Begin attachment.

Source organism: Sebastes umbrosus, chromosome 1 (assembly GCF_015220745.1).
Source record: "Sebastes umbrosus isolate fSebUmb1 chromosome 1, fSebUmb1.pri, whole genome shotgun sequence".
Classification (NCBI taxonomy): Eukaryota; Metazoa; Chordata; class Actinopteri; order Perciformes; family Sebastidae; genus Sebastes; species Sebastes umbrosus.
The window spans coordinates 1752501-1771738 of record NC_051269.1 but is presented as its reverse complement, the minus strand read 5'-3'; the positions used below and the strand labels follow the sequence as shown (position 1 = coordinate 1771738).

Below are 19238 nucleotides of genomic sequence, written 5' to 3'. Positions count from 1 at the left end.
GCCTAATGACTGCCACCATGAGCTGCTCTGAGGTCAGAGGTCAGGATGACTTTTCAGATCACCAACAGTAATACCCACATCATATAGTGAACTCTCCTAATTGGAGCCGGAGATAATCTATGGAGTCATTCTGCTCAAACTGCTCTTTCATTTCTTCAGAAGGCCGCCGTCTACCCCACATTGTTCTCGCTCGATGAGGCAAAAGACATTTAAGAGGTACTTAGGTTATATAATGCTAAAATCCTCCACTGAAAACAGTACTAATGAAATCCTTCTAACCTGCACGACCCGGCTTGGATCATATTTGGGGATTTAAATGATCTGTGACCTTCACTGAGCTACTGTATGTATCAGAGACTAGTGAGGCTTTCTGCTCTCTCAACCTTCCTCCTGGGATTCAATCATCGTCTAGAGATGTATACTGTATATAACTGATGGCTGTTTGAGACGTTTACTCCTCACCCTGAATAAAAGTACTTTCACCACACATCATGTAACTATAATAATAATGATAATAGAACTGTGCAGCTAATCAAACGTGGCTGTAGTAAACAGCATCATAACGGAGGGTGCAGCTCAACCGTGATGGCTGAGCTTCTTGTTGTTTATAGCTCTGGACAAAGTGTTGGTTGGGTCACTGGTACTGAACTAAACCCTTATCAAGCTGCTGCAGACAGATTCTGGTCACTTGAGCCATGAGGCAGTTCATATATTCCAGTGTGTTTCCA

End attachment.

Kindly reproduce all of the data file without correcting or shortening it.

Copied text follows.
Source organism: Sebastes umbrosus, chromosome 1 (assembly GCF_015220745.1).
Source record: "Sebastes umbrosus isolate fSebUmb1 chromosome 1, fSebUmb1.pri, whole genome shotgun sequence".
Classification (NCBI taxonomy): Eukaryota; Metazoa; Chordata; class Actinopteri; order Perciformes; family Sebastidae; genus Sebastes; species Sebastes umbrosus.
The window spans coordinates 1752501-1771738 of record NC_051269.1 but is presented as its reverse complement, the minus strand read 5'-3'; the positions used below and the strand labels follow the sequence as shown (position 1 = coordinate 1771738).

Below are 19238 nucleotides of genomic sequence, written 5' to 3'. Positions count from 1 at the left end.
GCCTAATGACTGCCACCATGAGCTGCTCTGAGGTCAGAGGTCAGGATGACTTTTCAGATCACCAACAGTAATACCCACATCATATAGTGAACTCTCCTAATTGGAGCCGGAGATAATCTATGGAGTCATTCTGCTCAAACTGCTCTTTCATTTCTTCAGAAGGCCGCCGTCTACCCCACATTGTTCTCGCTCGATGAGGCAAAAGACATTTAAGAGGTACTTAGGTTATATAATGCTAAAATCCTCCACTGAAAACAGTACTAATGAAATCCTTCTAACCTGCACGACCCGGCTTGGATCATATTTGGGGATTTAAATGATCTGTGACCTTCACTGAGCTACTGTATGTATCAGAGACTAGTGAGGCTTTCTGCTCTCTCAACCTTCCTCCTGGGATTCAATCATCGTCTAGAGATGTATACTGTATATAACTGATGGCTGTTTGAGACGTTTACTCCTCACCCTGAATAAAAGTACTTTCACCACACATCATGTAACTATAATAATAATGATAATAGAACTGTGCAGCTAATCAAACGTGGCTGTAGTAAACAGCATCATAACGGAGGGTGCAGCTCAACCGTGATGGCTGAGCTTCTTGTTGTTTATAGCTCTGGACAAAGTGTTGGTTGGGTCACTGGTACTGAACTAAACCCTTATCAAGCTGCTGCAGACAGATTCTGGTCACTTGAGCCATGAGGCAGTTCATATATTCCAGTGTGTTTCCA